Author: Li-chen Chu
I recalled that before I learned the Buddha Dharma, every time when I heard others talking about the hells and causality in the Buddha Sutra, I felt very serious and even a little scary. But after attending the Dharma lectures of Sutra of the Original Vows of Ksitigarbha Bodhisattva, being under the teaching of the Teacher, Susan Duan, since 2016, my biggest gain is understanding that the hells exist not because the Buddhas and Bodhisattvas punish the sentient beings, but caused by the sentient beings themselves. The scriptures say “In each hell, there are hundreds of thousands of kinds of instruments of this karmic path, all made of copper, iron, stone, and fire”. The instruments of hells reflect that the state of heart while the sentient beings are making evil is cold and hard like copper, iron and stone, or hot as fire. From the scriptures, we knew that what we did to others will eventually come back to ourselves, then we know that what we did had made others equally painful and uncomfortable; therefore, we want to change (to save ourselves from suffering). And the Buddhas and Bodhisattvas are actually here to help us free from suffering and gain true happiness by teaching us the Dharma which enables us to cease bad acts, do good deeds and make the bad karma mature later. There are even Buddhas and Bodhisattvas vow to save the sentient beings in hell, such as the Ksitigarbha Bodhisattva and many Ghost Kings. Seeing their great deeds, I was deeply touched by the Buddhas and Bodhisattvas’ compassion and wisdom. Hence, I believe more in what the Teacher has said—the Dharma is the essential map of life.
I was shocked when I first heard the scriptures, because I felt that the Dharma was like the ocean which is so vast and boundless. For example, the scriptures say “The Buddha smiled”. The Teacher explained that it is because the Buddha knew the sentient beings can only get enlightened by themselves, and he did a lot but didn’t claim credit, so he can keep relax and smiling. Moreover, the Buddha's smile was already teaching the Dharma. I didn't expect that the simple two words actually contained so many meanings. If there was no guidance from the Teacher, how could I know! So I am deeply grateful for meeting the Teacher and having the chance to attend the Dharma Lectures. In addition, "The Buddha smiled" also made me reflect that although what the Buddhas and Bodhisattvas have done for us sentient beings wisely were so amazing and incredible, they don’t claim any credit, so they can purely smile. On the contrary, when I face people around me, I always enlarge myself, thinking that I can influence others and everything is related to me, so I was always nervous and painful without smile. After knowing it, I can get over my anxiety and feel more comfortable.
The Teacher often says that she wants us to understand the reason behind things; therefore, she also teaches us the scriptures in such ways which are giving many examples of life to help us understand and asking questions from different ways to make sure that we understand correctly. It’s really a very new experience for me. In my past studies, I often thought that I have already learned as long as I understood the meaning of the words. As a result, all my studies were independent and could not be integrated. This series of lectures make me learn not only the meaning of the scriptures, but also the right methods of studying.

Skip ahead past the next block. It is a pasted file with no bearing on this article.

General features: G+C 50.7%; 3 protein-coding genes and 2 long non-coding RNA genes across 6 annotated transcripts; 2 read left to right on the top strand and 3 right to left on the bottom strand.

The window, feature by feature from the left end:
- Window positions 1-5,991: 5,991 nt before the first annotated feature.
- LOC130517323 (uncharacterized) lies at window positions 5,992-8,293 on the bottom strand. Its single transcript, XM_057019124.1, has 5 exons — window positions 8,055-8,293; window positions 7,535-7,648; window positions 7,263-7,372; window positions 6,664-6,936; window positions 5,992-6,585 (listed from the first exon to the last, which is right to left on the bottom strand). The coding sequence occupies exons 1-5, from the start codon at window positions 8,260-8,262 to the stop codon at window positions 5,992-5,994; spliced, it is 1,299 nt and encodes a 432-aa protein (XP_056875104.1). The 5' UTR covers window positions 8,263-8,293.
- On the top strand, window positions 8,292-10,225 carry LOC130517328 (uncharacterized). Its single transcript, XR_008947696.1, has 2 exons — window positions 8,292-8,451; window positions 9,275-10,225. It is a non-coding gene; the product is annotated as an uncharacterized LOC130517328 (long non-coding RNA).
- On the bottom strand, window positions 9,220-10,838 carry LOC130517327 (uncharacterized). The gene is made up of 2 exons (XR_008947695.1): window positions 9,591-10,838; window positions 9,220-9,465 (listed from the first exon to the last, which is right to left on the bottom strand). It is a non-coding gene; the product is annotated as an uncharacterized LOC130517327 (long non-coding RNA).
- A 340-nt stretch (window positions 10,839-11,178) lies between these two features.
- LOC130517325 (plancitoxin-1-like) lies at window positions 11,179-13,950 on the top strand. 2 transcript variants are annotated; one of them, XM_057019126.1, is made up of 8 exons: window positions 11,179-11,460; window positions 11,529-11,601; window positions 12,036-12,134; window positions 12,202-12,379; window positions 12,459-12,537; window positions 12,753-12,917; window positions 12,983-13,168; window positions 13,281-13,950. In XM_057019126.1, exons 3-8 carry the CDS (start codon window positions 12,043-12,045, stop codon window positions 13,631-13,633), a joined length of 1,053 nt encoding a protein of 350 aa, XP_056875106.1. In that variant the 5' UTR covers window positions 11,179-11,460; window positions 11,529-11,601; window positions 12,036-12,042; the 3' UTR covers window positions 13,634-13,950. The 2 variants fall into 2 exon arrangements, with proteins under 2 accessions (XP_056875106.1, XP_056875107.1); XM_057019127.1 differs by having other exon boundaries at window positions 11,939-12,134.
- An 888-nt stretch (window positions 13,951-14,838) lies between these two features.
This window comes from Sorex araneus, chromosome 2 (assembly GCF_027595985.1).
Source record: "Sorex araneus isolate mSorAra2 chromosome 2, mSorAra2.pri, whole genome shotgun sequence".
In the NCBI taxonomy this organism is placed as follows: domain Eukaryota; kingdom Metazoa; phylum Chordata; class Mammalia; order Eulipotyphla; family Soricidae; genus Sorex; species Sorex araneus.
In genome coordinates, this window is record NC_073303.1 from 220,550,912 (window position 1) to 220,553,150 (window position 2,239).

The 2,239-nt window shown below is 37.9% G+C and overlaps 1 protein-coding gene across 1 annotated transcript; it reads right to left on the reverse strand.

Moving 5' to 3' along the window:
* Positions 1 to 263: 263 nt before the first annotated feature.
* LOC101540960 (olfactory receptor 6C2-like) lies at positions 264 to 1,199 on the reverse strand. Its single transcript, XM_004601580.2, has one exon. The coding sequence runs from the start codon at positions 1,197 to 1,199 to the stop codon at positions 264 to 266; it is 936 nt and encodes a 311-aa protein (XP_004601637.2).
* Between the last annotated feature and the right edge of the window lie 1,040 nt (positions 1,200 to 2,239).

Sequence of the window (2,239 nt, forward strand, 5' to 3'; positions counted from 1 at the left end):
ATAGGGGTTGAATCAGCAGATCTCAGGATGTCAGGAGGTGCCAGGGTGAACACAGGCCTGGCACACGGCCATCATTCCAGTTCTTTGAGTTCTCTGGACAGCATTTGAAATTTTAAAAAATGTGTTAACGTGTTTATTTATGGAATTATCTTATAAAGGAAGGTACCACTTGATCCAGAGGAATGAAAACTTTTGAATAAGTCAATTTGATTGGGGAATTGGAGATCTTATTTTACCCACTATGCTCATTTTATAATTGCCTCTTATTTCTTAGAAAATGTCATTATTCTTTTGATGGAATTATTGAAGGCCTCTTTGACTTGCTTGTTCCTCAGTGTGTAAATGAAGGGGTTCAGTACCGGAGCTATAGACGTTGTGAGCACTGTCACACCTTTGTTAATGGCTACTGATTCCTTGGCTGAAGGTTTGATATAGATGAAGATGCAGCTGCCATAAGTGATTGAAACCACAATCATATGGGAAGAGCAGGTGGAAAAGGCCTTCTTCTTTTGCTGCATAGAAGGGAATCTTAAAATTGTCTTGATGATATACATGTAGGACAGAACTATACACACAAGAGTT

Besides, the Teacher’s lively speech always made me feel like I was in the Trayastrimsa Heaven (the place the Buddha teaches the Dharma) and listening to the Buddha speaking to me. The Buddha doesn’t preach but teaches the Dharma which always makes me feel his compassion for us sentient beings. In the scripture, we saw the Ksitigarbha Bodhisattva weeping with tears when seeing the Shakyamuni Buddha, it taught me to remember the Teacher’s love and kindness with gratitude. And the Manjusri Bodhisattva and the Guanyin Bodhisattva who had already become Buddha long time ago don’t put on airs but assist the Shakyamuni Buddha to save the sentient beings; they taught me to cooperate with others and complement each other......It turns out that the Dharma is not only between the lines of scriptures, but also in the actual deeds of the Buddhas and Bodhisattvas.
After studying the Dharma, I often feel frustrated and impatient with myself for being unable to do as the Teacher taught. However, the Teacher said our learning is like bathing in aroma of the Dharma, and changing the habits takes time. The Teacher also encourages us that the process is like walking up the spiral staircase, although it seems to go back to the original point, we are actually improving. I am deeply grateful to the Shakyamuni Buddha for giving us the Dharma. Additionally, I am deeply grateful to the patriarchs for their hard work to go on a pilgrimage for buddhist scriptures, translating, and making the Dharma spread. I am deeply grateful to the Teacher for her hard work in preparing the lectures and using the language we know to teach us the Dharma which can save us from the cycle of birth and death. I hope that I can learn the Dharma all the time, and I also hope that the sentient beings can also meet good teachers, be guided, hear the Dharma, be free from sufferings and gain true happiness.